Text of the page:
“They were terrific guys to work with,” said transplant surgeon Frank Stuart, who came to the University of Chicago in 1966. “Together, we devised more and more specific ways to tamper with each immunologic pathway. This work eventually let us focus treatment like carefully targeted rifle shots, rather than blasting the whole immune system with a blunderbuss.”

From then on, much of Rowley’s research focused on immunology and cancer. He tested novel methods to focus the immune system on tumors and to prevent the cancer from weakening or deflecting an immune response.

distinguished career at UChicago

Donald Adams Rowley was born Feb. 4, 1923, in Owatonna, Minn., about 50 miles south of Minneapolis. His father, Julian, a doctor of osteopathic medicine, taught him to sail and they built boats and rafts together. Rowley graduated from Pillsbury Military Academy as valedictorian in 1941 and won a full scholarship, worth $300 a year, to the University of Chicago.

In 1943, Rowley enlisted in a U.S. Army program that trained physicians. This allowed him to combine the last two years of college with first years of medical school. He graduated from college in 1945, but was soon expelled from medical school for, in his words, “asking too many questions, arguing and other defects of character.”

The Army sent him to the Philippines to work in a medical-aid station being set up in advance of an invasion on Japan. With the surrender of the Japanese that August, the aid station was used to provide care for Japanese prisoners.

In 1946, Rowley returned to UChicago as a graduate student in pathology and worked in the laboratory of the department chairman on a project that led to two single-authored papers.

He was allowed to return to medical school in January 1948, when he met fellow medical student Janet Davison at an ice skating rink; she needed help and he, a skilled hockey player, provided it. They married 11 months later on Dec. 18, 1948—the day after she graduated from medical school. He received his master’s degree in pathology and his doctor of medicine degree in 1950.

After an internship at the U.S. Public Health System’s Marine Hospital in Chicago, he served as an assistant surgeon for the Public Health System’s National Institute of Allergy and Infectious Diseases, where he studied the pathogenesis of histoplasmosis, a fungal infection. In 1954, he returned to the University of Chicago as a research associate (instructor) in pathology and was on the autopsy service, as well as doing research at what was then called La Rabida Sanitarium.

Rowley was promoted to assistant professor in 1957, associate professor in 1961 and professor in 1969. He also was named a professor of pediatrics in 1973 and served as the director of the La Rabida Children’s Hospital and Research Center from 1978 to 1981, and as director of research at the La Rabida-University of Chicago Institute from 1973 to 1987.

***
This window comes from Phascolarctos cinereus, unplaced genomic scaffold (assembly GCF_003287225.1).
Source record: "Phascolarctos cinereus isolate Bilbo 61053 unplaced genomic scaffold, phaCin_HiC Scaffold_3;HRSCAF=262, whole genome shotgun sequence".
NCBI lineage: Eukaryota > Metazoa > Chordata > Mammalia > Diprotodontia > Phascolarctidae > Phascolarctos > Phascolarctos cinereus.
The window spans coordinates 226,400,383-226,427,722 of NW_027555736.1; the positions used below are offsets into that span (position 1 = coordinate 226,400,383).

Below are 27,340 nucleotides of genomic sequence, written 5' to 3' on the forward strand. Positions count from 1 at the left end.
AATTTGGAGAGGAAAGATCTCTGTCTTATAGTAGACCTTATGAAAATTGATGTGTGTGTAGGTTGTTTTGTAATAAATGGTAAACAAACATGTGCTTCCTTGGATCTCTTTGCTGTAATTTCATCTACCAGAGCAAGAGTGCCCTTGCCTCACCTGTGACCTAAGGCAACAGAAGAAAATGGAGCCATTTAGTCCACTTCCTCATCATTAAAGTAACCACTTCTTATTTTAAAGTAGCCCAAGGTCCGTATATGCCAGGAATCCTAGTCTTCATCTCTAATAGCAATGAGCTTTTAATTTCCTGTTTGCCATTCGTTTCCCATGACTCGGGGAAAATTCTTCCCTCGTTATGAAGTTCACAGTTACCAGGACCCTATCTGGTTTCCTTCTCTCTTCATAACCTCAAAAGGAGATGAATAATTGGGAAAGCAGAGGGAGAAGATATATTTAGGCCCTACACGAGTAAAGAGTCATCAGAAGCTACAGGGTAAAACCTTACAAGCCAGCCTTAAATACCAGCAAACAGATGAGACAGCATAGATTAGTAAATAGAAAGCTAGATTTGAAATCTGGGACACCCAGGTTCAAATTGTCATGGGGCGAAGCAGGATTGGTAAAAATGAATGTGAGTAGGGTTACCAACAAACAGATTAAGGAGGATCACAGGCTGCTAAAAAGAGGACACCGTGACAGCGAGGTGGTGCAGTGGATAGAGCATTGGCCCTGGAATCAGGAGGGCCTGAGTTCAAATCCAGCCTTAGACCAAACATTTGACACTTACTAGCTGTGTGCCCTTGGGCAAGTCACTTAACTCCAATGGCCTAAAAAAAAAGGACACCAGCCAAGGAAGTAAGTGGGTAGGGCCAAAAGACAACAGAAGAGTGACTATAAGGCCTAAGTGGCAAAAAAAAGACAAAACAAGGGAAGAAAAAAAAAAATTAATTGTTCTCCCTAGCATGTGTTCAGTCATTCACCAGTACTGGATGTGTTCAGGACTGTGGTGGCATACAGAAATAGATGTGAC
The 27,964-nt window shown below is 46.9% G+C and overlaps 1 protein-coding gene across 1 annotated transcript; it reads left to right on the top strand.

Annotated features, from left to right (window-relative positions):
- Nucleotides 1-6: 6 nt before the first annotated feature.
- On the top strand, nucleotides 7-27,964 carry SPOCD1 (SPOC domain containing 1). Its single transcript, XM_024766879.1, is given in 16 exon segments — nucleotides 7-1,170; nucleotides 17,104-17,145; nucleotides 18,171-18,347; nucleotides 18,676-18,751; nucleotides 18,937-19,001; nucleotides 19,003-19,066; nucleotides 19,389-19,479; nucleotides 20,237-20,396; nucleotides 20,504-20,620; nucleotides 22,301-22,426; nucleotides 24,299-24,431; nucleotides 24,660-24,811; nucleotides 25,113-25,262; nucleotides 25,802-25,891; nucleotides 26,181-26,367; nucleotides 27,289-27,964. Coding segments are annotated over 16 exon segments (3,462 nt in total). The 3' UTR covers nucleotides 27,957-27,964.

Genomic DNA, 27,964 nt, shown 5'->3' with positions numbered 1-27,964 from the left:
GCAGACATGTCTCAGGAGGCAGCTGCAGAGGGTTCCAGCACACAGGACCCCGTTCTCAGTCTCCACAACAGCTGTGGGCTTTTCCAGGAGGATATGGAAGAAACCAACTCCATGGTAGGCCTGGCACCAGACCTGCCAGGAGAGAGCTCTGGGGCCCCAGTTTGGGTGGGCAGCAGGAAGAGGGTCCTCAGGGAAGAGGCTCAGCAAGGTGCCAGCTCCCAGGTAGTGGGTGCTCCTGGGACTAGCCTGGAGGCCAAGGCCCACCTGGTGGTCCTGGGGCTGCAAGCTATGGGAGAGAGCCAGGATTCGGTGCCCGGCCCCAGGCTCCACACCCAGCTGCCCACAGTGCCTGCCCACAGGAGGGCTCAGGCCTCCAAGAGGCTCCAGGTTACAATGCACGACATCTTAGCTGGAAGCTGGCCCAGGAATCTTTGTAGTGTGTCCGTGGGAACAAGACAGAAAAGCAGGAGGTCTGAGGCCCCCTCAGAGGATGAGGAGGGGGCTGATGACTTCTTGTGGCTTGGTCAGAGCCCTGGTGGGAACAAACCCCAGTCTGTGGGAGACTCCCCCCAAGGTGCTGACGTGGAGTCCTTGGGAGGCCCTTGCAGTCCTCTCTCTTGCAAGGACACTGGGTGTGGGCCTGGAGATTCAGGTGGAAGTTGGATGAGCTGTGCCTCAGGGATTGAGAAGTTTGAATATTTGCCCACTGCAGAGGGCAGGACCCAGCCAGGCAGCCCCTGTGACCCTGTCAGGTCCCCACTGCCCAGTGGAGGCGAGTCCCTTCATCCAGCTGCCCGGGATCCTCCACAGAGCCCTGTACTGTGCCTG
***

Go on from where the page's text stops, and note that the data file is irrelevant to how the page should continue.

A prolific author, Rowley published more than 100 research papers, many in leading journals, as well as several book chapters. He helped his graduate students publish single-author papers, describing work done under his supervision in his laboratory, often in high-profile journals such as Science or the Journal of Immunology. “This is a courtesy that no longer exists,” Schreiber said.

That sort of generosity, giving his students complete credit, “was typical of Don,” Fitch said. “He was a wonderful, genuine friend and colleague and, for many students and young faculty, a mentor. He was a small-town boy who thrived in the big city.”

Rowley received many honors. He received a U.S. Public Health System Merit Award. Both he and his wife were named American Association for the Advancement of Science fellows by their peers in 1998 in recognition of “meritorious efforts to advance science.” He served as president of the Chicago Association of Immunologists and as associate editor of the Journal of Immunology. He was a member of the immunobiology study section of the National Institutes of Health and of the Leukemia Research Foundation’s advisory board.

He reveled in the accomplishments of his wife, who raised their sons while working part time as a physician and then met extraordinary success in cancer research, winning a steady stream of honors, including the Lasker Award and the Presidential Medal of Freedom.

“I admired Don for that,” Fitch said. “He was proud but in no way jealous, and it did not affect how he approached his career.”

He was also a good father, according to his son, David. “He was reasonably strict early in life,” he said, “but unbelievably supportive later on.”

Rowley shared his deep interest in woodworking with his sons, organizing summer projects together, which usually involved boats. He filled the home with tables, chairs, shelves and bookcases he designed and built. He even patented his design for lightweight tables that could be fastened onto balcony railings.

In 1993, Rowley moved to emeritus status, but he remained active in the laboratory into his late 80s, publishing several papers in 2012. He continued to do research until the end, meeting with a colleague the day before he died to discuss a project.